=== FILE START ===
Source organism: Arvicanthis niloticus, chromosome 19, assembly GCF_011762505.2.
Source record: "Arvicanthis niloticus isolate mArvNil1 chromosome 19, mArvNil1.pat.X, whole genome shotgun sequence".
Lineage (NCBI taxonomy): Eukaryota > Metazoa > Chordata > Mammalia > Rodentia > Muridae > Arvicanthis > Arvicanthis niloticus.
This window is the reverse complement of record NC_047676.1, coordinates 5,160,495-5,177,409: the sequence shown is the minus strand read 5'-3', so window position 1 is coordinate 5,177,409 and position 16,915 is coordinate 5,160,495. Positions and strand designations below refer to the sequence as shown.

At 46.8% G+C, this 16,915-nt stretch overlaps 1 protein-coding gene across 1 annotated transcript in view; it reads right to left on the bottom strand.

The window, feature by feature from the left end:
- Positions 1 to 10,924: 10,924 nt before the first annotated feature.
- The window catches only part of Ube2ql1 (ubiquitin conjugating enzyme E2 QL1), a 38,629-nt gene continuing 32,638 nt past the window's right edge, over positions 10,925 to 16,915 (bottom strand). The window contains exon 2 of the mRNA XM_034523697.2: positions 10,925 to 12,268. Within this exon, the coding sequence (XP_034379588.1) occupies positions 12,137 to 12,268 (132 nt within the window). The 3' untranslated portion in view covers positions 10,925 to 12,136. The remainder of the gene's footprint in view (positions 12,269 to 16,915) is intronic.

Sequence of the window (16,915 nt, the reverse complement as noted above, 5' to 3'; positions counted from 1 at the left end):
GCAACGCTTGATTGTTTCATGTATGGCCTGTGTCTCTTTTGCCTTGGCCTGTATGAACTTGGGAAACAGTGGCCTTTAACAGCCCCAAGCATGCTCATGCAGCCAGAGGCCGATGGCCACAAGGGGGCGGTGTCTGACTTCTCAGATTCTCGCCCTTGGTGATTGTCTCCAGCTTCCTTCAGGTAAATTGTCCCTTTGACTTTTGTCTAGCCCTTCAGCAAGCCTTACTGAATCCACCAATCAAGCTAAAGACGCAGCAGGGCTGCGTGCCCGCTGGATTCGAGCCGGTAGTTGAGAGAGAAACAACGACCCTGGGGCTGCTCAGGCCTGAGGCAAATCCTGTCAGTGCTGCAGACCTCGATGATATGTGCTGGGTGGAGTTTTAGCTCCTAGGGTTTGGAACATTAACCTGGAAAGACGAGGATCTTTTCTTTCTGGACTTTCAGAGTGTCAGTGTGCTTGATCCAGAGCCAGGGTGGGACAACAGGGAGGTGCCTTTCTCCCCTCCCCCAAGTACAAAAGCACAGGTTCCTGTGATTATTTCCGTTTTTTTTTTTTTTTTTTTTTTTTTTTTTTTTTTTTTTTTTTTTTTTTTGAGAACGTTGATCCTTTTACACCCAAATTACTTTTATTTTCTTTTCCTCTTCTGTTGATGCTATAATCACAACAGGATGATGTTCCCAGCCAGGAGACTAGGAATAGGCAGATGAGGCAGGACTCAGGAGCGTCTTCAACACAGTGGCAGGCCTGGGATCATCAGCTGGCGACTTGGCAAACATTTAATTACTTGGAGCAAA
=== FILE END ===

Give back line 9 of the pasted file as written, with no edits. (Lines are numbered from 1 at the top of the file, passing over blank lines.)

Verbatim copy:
Sequence of the window (16,915 nt, the reverse complement as noted above, 5' to 3'; positions counted from 1 at the left end):